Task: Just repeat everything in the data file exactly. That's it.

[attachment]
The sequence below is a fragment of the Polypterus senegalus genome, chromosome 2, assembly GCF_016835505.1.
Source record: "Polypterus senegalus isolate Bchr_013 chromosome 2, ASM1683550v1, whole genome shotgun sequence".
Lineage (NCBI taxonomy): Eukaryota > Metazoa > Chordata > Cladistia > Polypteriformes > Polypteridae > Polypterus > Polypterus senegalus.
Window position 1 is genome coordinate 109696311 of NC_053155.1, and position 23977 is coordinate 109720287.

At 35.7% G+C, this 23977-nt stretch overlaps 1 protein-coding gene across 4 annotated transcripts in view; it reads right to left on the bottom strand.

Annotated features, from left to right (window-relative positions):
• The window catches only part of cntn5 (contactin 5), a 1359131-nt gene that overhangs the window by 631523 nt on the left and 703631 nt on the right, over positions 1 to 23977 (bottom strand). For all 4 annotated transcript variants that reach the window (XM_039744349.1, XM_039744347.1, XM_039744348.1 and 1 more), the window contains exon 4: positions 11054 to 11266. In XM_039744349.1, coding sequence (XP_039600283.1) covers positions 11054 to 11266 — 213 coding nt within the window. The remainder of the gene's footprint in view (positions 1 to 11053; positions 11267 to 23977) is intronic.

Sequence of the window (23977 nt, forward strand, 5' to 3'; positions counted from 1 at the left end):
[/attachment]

The sequence below is a fragment of the Polypterus senegalus genome, chromosome 2, assembly GCF_016835505.1.
Source record: "Polypterus senegalus isolate Bchr_013 chromosome 2, ASM1683550v1, whole genome shotgun sequence".
Lineage (NCBI taxonomy): Eukaryota > Metazoa > Chordata > Cladistia > Polypteriformes > Polypteridae > Polypterus > Polypterus senegalus.
Window position 1 is genome coordinate 109696311 of NC_053155.1, and position 23977 is coordinate 109720287.

At 35.7% G+C, this 23977-nt stretch overlaps 1 protein-coding gene across 4 annotated transcripts in view; it reads right to left on the bottom strand.

Annotated features, from left to right (window-relative positions):
• The window catches only part of cntn5 (contactin 5), a 1359131-nt gene that overhangs the window by 631523 nt on the left and 703631 nt on the right, over positions 1 to 23977 (bottom strand). For all 4 annotated transcript variants that reach the window (XM_039744349.1, XM_039744347.1, XM_039744348.1 and 1 more), the window contains exon 4: positions 11054 to 11266. In XM_039744349.1, coding sequence (XP_039600283.1) covers positions 11054 to 11266 — 213 coding nt within the window. The remainder of the gene's footprint in view (positions 1 to 11053; positions 11267 to 23977) is intronic.

Sequence of the window (23977 nt, forward strand, 5' to 3'; positions counted from 1 at the left end):